Ron makes moments, not media buys.  Ron Burgundy’s campaign looks different than it did in 2004 because the social landscape has changed. Ron still shows up on TV – he’s not relying only on being “discovered” serendipitously. But importantly, he’s making moments that matter. Regardless of how much Paramount spend on ads, the views that Burgundy has gotten on YouTube, on replays, on clips, and shows have mattered more. Many youth brands worry that they don’t have budgets big enough for TV. But keep in mind that a great creative idea and clever execution can multiply your marketing.

Ron invites, he doesn’t exclude. Especially in youth culture, it’s easy to lose your audience by assuming they have more insider knowledge than they do. This is particularly true when your market is made up of multiple age groups. But you don’t have to know anything about Olympic Curling – or Burgundy himself - to find Ron Burgundy’s coverage of the Canadian Olympic Curling Finals funny—it just is.  Fans of the first Anchorman film can laugh along with teens and tweens who may be unfamiliar with Ron Burgundy.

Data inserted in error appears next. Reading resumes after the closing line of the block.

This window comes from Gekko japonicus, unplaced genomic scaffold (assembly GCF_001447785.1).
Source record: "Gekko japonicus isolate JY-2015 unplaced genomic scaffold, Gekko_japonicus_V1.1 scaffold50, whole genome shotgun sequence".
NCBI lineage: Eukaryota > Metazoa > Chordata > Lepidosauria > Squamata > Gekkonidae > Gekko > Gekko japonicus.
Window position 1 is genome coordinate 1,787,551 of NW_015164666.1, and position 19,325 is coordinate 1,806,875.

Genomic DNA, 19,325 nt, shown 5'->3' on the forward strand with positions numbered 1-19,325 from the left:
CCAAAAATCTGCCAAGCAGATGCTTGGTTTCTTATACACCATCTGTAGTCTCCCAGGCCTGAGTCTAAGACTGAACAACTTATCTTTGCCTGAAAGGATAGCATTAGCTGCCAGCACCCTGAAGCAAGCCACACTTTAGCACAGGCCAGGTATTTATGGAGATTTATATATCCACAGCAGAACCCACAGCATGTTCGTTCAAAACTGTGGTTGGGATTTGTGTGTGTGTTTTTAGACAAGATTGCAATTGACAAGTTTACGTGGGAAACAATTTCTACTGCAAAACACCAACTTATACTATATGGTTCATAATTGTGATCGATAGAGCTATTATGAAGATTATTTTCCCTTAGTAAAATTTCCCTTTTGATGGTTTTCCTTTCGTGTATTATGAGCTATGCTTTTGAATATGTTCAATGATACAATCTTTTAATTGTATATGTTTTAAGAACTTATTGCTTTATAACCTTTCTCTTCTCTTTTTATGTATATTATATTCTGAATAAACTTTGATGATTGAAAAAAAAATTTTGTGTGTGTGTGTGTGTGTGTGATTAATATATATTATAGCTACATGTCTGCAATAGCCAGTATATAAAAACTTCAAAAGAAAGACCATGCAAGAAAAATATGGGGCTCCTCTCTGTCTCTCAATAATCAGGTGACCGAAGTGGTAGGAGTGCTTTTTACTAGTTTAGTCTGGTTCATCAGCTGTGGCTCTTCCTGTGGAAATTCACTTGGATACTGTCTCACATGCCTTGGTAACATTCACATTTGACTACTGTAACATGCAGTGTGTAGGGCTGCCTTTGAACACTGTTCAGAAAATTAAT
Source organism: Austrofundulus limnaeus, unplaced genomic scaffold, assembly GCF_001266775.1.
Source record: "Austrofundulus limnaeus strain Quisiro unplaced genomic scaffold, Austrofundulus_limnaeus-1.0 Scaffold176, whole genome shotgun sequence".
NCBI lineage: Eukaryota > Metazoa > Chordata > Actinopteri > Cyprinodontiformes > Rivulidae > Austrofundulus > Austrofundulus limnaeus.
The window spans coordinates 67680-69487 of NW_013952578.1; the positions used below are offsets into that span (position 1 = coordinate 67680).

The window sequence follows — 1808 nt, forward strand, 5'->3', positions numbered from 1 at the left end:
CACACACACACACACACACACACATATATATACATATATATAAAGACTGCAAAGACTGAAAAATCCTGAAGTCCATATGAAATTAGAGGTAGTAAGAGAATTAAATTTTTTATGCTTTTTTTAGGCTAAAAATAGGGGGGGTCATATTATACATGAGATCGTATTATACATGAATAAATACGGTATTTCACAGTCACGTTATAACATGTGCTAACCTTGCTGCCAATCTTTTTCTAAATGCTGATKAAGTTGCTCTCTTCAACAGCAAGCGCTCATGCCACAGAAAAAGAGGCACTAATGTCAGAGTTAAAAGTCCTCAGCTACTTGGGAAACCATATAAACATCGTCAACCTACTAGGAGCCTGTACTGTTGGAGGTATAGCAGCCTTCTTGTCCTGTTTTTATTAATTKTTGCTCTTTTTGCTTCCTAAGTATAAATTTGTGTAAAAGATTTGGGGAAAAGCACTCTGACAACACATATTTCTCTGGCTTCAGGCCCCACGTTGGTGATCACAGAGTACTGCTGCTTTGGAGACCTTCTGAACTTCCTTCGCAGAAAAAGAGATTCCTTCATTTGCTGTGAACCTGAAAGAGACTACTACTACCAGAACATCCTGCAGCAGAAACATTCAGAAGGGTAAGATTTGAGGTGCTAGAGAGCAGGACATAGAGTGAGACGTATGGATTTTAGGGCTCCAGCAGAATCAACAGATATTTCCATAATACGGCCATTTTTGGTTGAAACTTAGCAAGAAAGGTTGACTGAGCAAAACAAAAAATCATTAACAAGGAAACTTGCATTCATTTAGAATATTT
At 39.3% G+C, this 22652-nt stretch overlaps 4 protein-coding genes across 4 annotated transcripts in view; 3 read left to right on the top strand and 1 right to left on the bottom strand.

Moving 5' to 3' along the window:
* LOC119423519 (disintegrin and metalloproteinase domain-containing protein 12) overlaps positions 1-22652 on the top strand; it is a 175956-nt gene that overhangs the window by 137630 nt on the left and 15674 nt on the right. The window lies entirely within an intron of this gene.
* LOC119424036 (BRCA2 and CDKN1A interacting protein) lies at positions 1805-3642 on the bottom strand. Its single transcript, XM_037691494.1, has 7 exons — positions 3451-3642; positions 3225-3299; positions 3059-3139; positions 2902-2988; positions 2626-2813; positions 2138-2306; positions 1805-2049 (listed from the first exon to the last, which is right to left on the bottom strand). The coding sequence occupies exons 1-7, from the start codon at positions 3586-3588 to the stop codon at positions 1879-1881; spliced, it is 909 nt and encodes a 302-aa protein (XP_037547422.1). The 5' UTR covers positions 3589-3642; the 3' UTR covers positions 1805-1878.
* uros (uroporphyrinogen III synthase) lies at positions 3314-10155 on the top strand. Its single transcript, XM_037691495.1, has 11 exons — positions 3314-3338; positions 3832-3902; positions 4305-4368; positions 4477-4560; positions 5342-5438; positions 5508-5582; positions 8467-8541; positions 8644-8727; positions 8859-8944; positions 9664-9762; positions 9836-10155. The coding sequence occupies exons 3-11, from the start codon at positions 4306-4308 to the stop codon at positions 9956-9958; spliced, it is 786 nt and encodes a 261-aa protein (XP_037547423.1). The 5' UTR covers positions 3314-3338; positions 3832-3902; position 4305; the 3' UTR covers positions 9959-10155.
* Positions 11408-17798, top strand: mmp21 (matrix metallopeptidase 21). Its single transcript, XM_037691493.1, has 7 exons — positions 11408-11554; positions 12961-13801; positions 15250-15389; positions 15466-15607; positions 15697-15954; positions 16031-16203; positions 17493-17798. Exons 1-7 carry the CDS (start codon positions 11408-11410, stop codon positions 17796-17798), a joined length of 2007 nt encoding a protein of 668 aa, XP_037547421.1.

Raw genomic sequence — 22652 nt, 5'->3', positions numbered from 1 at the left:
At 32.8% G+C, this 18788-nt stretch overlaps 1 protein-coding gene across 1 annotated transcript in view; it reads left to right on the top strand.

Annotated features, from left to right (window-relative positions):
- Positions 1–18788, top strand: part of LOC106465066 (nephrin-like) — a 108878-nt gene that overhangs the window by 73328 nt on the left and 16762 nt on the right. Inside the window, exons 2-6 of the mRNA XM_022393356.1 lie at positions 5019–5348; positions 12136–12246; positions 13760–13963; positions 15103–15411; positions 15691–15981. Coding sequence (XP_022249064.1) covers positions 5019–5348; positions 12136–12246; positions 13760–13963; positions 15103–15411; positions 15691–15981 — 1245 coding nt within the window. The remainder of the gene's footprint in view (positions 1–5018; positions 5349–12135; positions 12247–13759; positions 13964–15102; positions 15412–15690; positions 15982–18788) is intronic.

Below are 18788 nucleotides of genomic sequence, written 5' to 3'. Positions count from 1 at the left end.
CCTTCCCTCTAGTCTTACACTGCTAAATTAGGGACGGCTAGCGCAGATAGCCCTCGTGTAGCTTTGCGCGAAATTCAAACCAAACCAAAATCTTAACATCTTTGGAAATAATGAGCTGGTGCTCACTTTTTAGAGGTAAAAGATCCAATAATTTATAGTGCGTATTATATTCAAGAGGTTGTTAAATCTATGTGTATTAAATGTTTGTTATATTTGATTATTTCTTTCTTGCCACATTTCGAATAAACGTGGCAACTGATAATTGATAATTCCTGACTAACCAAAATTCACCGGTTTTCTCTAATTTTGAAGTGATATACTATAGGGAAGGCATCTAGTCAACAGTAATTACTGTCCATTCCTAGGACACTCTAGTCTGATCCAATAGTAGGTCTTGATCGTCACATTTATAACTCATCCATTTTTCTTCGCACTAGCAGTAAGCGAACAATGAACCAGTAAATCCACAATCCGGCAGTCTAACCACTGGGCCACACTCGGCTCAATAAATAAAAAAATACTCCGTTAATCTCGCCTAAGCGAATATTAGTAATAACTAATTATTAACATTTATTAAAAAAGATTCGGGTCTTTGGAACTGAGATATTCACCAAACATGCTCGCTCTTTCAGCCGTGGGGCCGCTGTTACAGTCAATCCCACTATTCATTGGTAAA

Regardless of how this approach increases what were already sure to be sound box office sales, Ron Burgundy continues to provide an example for subverting typical advertising approaches. In the immortal words of Burgundy, “You stay classy, YouthBeat reader.”

Tags: youth research, movies, TV, culture

5 Ideas from the Elf on the Shelf

Posted by Amy Henry on Fri, Dec 06, 2013 @ 12:57 PM

Just after Thanksgiving this year, many households around the country welcomed a houseguest. It wasn’t an aunt or uncle from across the country. It wasn’t a college friend with their kids in tow. It was an Elf. And he showed up on a shelf.